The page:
This morning I wasn’t woken up by an earthquake. I was feeling fine until I started to read my email. It’s full of messages telling me that the UK press and media are saying that we need to leave Tokyo right now. I’ve even been told that the Foreign Office are telling people to leave Tokyo right now.
This is not what we are hearing in Tokyo and we are registered with the Foreign Office. They are certainly saying that there should be no non-essential travel to Japan:
We advise against all non essential travel to Tokyo and north eastern Japan given the damage caused by the 11 March earthquake and resulting aftershocks and tsunami.
They are also saying the following about the health risk in Tokyo:
The most recent advice from the UK’s Chief Scientific Adviser remains that for those outside the exclusion zone set up by the Japanese authorities there is no real human health issue that people should be concerned about. This advice is kept under constant review. However, due to the evolving situation at the Fukushima nuclear facility and potential disruptions to the supply of goods, transport, communications, power and other infrastructure, British nationals in Tokyo and to the north of Tokyo should consider leaving the area.
This information comes from the Foreign Office website and not from sources like The Sun newspaper, whose headlines are horrifying.
I would also say that the exclusion area is 20km and that we are more than 200km from the area.
As well as the Foreign Office we are getting information everyday from Marty’s employer. At the minute I am listening to a conference call with a nuclear expert explaining what is happening and he has a very similar opinion to the British scientists. The Foreign Office has stated the following:
The Chief Scientific Adviser said the Japanese Government’s advice is entirely proportionate and appropriate to the risk.
Those of you who are living in Tokyo, you are a long way away from the reactor, and although there have been reports that there have been slightly increased levels of radiation, this is trivial in terms of a health effect. So we would like to reassure people that well away from the reactor there is not an issue for people living around there.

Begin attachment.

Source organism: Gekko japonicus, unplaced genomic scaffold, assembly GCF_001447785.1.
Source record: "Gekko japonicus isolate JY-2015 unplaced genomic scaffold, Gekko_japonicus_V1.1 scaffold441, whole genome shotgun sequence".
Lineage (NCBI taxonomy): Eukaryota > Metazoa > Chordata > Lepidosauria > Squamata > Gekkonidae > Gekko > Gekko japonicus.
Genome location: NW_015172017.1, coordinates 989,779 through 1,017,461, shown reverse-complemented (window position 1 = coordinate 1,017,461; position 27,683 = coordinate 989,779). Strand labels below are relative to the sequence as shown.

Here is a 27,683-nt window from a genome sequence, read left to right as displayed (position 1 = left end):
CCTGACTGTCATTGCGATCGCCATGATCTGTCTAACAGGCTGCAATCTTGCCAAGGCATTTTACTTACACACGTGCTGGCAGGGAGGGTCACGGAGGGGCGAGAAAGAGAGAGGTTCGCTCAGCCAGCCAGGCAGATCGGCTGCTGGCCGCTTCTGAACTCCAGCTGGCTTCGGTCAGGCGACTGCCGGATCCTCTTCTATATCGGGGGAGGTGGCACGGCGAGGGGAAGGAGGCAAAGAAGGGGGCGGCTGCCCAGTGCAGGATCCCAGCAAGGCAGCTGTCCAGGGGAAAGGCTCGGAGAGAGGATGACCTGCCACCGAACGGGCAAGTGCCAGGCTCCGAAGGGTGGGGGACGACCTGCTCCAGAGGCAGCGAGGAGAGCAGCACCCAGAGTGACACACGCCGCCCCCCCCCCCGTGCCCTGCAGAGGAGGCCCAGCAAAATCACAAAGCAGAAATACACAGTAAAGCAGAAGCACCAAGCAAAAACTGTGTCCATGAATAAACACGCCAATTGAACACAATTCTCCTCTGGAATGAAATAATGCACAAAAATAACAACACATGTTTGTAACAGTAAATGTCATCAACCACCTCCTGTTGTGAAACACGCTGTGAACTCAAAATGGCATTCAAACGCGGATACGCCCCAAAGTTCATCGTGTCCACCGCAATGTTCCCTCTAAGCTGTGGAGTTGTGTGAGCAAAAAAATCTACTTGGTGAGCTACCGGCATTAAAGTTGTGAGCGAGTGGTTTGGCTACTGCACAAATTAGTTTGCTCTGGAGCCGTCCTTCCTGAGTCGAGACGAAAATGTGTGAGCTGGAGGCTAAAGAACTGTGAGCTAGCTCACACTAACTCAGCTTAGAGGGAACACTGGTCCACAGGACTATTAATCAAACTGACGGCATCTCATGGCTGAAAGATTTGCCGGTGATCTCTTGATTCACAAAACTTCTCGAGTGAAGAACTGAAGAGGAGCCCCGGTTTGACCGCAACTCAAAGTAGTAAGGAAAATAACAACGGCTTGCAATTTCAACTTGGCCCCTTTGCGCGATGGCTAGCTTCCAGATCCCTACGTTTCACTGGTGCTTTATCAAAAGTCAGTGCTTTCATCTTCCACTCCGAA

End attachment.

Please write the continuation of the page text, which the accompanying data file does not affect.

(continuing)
I’m getting fed up with being told that people in Tokyo should go about their daily life as normal. I realise that this is probably being said to prevent panic but life in Tokyo at the minute just isn’t normal. And people know that. Why else would petrol and food be selling out? I had only started to write this rant when I received a notification about another aftershock. Earthquakes are common in Japan but the earthquake on Friday has led to a large increase in the number of shocks.
I enjoy living in Tokyo. It is an incredibly convenient city with a public transport system like no other I have ever experienced. It has amazing restaurants, bars, and shops. It’s a great place to go on holiday and I have a friend staying at the minute who arrived on holiday last week. On a normal holiday I would take him sight-seeing, we would have hired a car and gone to see the snow monkeys, we would eat out, and we would probably have gone to karaoke.
Instead we stay within walking distance of the apartment. We haven’t been on a train since the day of the major quake. We aren’t going to hire a car and go sight-seeing as that would be a ridiculous thing to do. We aren’t eating in restaurants as we haven’t seen any that are open. We are spending hours looking at news channels. We will consider going to the grocery store today but we are aware that we won’t be buying bread, rice, or dairy.
There are trains running but it is a limited schedule and we don’t want to go out only to get stuck miles away from the apartment. Walking to the apartment after a major quake isn’t terrible but we’ve already done that in the last week. We also don’t want to use the trains if we don’t actually need to as we would rather people who need to travel were able to do so.
My week also isn’t normal. I’m still online but mainly to answer queries about how I am. I’m not sleeping well because the aftershocks keep waking me up. The language school has closed, my clinic has cancelled my appointment and I haven’t been able to visit my friends. I’m not able to go to the gym. We haven’t even washed the towels as it seems to be a waste of electricity and water. We are expecting the power to go out on rolling basis and we are conserving electricity.
Marty has been going to work, but that’s not happening in a normal manner either. He takes longer to get there and to get home. (And the apartment is shaking again, this is another strong quake. So I’m going to stop ranting for a while.) His work is providing lunch because of the limited number of restaurants that are open. Yesterday he attended a seminar on nuclear technology.
None of this stuff is overly important. I am incredibly fortunate to be safe and warm. But it just. Isn’t. Normal!